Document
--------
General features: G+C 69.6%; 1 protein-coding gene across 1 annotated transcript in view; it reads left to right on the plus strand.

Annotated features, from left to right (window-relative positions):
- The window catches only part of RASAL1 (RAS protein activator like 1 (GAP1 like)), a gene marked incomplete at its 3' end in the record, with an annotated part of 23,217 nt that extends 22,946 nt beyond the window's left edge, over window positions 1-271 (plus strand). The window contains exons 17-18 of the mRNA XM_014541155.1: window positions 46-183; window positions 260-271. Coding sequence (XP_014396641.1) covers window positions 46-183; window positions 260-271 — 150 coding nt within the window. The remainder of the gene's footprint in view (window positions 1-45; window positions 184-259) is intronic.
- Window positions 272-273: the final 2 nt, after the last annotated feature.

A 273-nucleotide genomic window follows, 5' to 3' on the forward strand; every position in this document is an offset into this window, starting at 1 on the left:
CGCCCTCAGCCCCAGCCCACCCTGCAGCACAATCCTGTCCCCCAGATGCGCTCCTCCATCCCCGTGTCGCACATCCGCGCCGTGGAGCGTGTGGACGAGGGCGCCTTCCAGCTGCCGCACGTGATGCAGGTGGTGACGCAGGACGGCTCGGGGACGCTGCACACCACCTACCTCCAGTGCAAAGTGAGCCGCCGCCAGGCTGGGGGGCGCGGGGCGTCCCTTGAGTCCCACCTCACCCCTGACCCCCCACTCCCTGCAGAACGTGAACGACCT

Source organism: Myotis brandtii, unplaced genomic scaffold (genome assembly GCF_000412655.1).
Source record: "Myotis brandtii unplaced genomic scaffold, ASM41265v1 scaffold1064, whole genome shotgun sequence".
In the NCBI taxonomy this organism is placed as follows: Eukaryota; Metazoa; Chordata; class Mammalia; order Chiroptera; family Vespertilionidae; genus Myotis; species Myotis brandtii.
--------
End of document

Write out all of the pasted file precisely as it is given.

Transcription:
General features: G+C 69.6%; 1 protein-coding gene across 1 annotated transcript in view; it reads left to right on the plus strand.

Annotated features, from left to right (window-relative positions):
- The window catches only part of RASAL1 (RAS protein activator like 1 (GAP1 like)), a gene marked incomplete at its 3' end in the record, with an annotated part of 23,217 nt that extends 22,946 nt beyond the window's left edge, over window positions 1-271 (plus strand). The window contains exons 17-18 of the mRNA XM_014541155.1: window positions 46-183; window positions 260-271. Coding sequence (XP_014396641.1) covers window positions 46-183; window positions 260-271 — 150 coding nt within the window. The remainder of the gene's footprint in view (window positions 1-45; window positions 184-259) is intronic.
- Window positions 272-273: the final 2 nt, after the last annotated feature.

A 273-nucleotide genomic window follows, 5' to 3' on the forward strand; every position in this document is an offset into this window, starting at 1 on the left:
CGCCCTCAGCCCCAGCCCACCCTGCAGCACAATCCTGTCCCCCAGATGCGCTCCTCCATCCCCGTGTCGCACATCCGCGCCGTGGAGCGTGTGGACGAGGGCGCCTTCCAGCTGCCGCACGTGATGCAGGTGGTGACGCAGGACGGCTCGGGGACGCTGCACACCACCTACCTCCAGTGCAAAGTGAGCCGCCGCCAGGCTGGGGGGCGCGGGGCGTCCCTTGAGTCCCACCTCACCCCTGACCCCCCACTCCCTGCAGAACGTGAACGACCT

Source organism: Myotis brandtii, unplaced genomic scaffold (genome assembly GCF_000412655.1).
Source record: "Myotis brandtii unplaced genomic scaffold, ASM41265v1 scaffold1064, whole genome shotgun sequence".
In the NCBI taxonomy this organism is placed as follows: Eukaryota; Metazoa; Chordata; class Mammalia; order Chiroptera; family Vespertilionidae; genus Myotis; species Myotis brandtii.